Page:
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What a Simple Road Can Mean in Afghanistan

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In Afghanistan, getting food to the hungry is challenging enough when you consider the conflict and instability there. A United Nations Humanitarian Air Service (UNHAS) flight crew recently noticed something unusual in their aircraft. They had just landed in Herat when they noticed a bullet hole around the right engine.

Such are the dangers for this vital service that transports aid workers and supplies between Afghan cities that are dangerous to reach by road. The challenges go beyond security, though.

A mountainous and in some parts snowy terrain makes moving food even more difficult. Catholic Relief Services (CRS) operates in the mountains of Ghor province. In the winter, heavy snows have to be removed to allow trucks to deliver food to the more remote villages. CRS pays impoverished men to clear these roads to allow aid to get through. This also allows people to travel out of the villages should they need medical care not available in their community.

 

In a mountainous part of Ghor province in Afghanistan, Catholic Relief Services pays teams of impoverished men to clear the Bayan Pass of heavy snow. (Photo by CRS staff)


Connecting Afghanistan is vital for moving the country forward. Something many of us take for granted, a simple road, can make a world of difference in Afghanistan.

Challis McDonough of the UN World Food Programme (WFP) recently wrote a story about Afghans in Dega Payan who were cut off from medical care for lack of a road. Two pregnant women had perished last year because they could not get to medical care which was five hours away by foot or donkey.

WFP started a Food for Work project to get a road built from Dega Payan to a larger village, Ziraki. This meant villagers could get rations to feed their families while working on a project that would change their community forever. Now instead of five-hour treks, they can reach Ziraki in half an hour by car.

Not only can people in Dega Payan now access medical care more quickly, they can also move crops to market more easily. Supplies from other towns now have a way to get in.

In northeastern Afghanistan, a villager from Dega Payan collects his food-for-work rations after helping build a road connecting two remote districts in Badakhshan province. (WFP/Challiss McDonough)

This is what Afghanistan needs. It’s basics like food, education, and roads. These things, taken for granted by many, are critical elements for the Afghan people’s development.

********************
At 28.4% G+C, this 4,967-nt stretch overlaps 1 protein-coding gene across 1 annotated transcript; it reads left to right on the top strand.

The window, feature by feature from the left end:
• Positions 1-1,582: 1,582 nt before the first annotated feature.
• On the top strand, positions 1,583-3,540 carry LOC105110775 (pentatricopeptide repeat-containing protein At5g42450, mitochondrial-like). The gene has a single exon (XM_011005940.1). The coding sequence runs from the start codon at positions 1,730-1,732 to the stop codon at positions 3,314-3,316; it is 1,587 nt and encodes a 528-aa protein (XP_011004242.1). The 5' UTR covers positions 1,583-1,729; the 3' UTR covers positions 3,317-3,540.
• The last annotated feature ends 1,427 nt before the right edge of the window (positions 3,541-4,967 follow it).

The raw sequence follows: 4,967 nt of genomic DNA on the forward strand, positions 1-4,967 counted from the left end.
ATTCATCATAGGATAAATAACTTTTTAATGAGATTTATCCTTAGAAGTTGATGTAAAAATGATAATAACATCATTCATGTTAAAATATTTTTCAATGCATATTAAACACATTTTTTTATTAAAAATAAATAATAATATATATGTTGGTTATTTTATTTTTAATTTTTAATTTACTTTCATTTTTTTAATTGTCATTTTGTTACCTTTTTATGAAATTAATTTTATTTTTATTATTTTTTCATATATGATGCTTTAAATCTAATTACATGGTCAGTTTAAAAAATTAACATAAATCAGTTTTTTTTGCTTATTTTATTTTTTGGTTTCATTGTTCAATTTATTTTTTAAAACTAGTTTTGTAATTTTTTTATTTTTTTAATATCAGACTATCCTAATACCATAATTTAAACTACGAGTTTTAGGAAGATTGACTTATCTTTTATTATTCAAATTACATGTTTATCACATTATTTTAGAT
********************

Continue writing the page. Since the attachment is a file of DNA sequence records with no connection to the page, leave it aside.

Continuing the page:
Agencies like WFP, CRS, the Aschiana Foundation, Save the Children, and others often face funding shortfalls for their projects in Afghanistan. If we want Afghanistan to succeed, we need to focus on strengthening these agencies’ missions. It is projects in partnership with the Afghan people, like Food for Work, that can lift villages out of poverty.

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About William Lambers

William Lambers is the author of several books including Ending World Hunger: School Lunches for Kids Around the World. This book features over 50 interviews with officials from the UN World Food Programme and other charities discussing school feeding programs that fight child hunger. He is also the author of Nuclear Weapons, The Road to Peace: From the Disarming of the Great Lakes to the Nuclear Test Ban Treaty, Open Skies for Peace, The Spirit of the Marshall Plan: Taking Action Against World Hunger, School Lunches for Kids Around the World, The Roadmap to End Global Hunger, From War to Peace and the Battle of Britain. He is also a writer for the History News Service. His articles have been published by newspapers including the Cincinnati Enquirer, Des Moines Register, the New York Times, San Francisco Chronicle, Buffalo News, San Diego Union Tribune, the Providence Journal, Free Lance-Star (VA), the Bakersfield Californian, the Washington Post, Miami Herald (FL), Chicago Sun-Times, the Patriot Ledger (MA), Charleston Sunday Gazette Mail (WV), the Cincinnati Post, Salt Lake Tribune (UT), North Adams Transcript (MA), Wichita Eagle (KS), Monterey Herald (CA), Athens Banner-Herald (GA) and the Duluth News Journal. His articles also appear on History News Network (HNN) and Think Africa Press. Mr. Lambers is a graduate of the College of Mount St. Joseph in Ohio with degrees in Liberal Arts (BA) and Organizational Leadership (MS). He is also a member of the Feeding America Blogger Council.
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